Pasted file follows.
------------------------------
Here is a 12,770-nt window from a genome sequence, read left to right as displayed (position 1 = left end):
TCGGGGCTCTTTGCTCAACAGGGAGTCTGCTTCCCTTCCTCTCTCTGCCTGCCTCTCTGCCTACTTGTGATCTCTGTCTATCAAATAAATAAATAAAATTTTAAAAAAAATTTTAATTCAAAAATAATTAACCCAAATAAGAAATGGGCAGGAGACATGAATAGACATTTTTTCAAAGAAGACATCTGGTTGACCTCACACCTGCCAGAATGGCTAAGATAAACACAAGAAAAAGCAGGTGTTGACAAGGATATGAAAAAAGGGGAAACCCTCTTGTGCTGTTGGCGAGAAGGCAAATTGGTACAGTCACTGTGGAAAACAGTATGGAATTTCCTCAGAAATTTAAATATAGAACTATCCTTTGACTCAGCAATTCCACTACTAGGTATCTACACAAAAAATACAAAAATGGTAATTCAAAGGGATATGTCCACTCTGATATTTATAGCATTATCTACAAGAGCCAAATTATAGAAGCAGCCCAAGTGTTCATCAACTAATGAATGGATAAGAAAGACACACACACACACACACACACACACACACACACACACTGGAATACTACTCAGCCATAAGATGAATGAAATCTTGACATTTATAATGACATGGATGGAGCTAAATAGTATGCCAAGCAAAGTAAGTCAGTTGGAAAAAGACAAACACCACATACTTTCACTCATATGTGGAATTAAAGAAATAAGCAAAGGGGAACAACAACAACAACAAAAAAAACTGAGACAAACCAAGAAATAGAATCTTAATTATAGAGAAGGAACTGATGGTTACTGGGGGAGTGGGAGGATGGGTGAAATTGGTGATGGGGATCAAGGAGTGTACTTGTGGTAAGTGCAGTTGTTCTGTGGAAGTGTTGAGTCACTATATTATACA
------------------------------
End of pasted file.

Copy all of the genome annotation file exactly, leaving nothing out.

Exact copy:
Here is a 12,770-nt window from a genome sequence, read left to right as displayed (position 1 = left end):
TCGGGGCTCTTTGCTCAACAGGGAGTCTGCTTCCCTTCCTCTCTCTGCCTGCCTCTCTGCCTACTTGTGATCTCTGTCTATCAAATAAATAAATAAAATTTTAAAAAAAATTTTAATTCAAAAATAATTAACCCAAATAAGAAATGGGCAGGAGACATGAATAGACATTTTTTCAAAGAAGACATCTGGTTGACCTCACACCTGCCAGAATGGCTAAGATAAACACAAGAAAAAGCAGGTGTTGACAAGGATATGAAAAAAGGGGAAACCCTCTTGTGCTGTTGGCGAGAAGGCAAATTGGTACAGTCACTGTGGAAAACAGTATGGAATTTCCTCAGAAATTTAAATATAGAACTATCCTTTGACTCAGCAATTCCACTACTAGGTATCTACACAAAAAATACAAAAATGGTAATTCAAAGGGATATGTCCACTCTGATATTTATAGCATTATCTACAAGAGCCAAATTATAGAAGCAGCCCAAGTGTTCATCAACTAATGAATGGATAAGAAAGACACACACACACACACACACACACACACACACACACACTGGAATACTACTCAGCCATAAGATGAATGAAATCTTGACATTTATAATGACATGGATGGAGCTAAATAGTATGCCAAGCAAAGTAAGTCAGTTGGAAAAAGACAAACACCACATACTTTCACTCATATGTGGAATTAAAGAAATAAGCAAAGGGGAACAACAACAACAACAAAAAAAACTGAGACAAACCAAGAAATAGAATCTTAATTATAGAGAAGGAACTGATGGTTACTGGGGGAGTGGGAGGATGGGTGAAATTGGTGATGGGGATCAAGGAGTGTACTTGTGGTAAGTGCAGTTGTTCTGTGGAAGTGTTGAGTCACTATATTATACA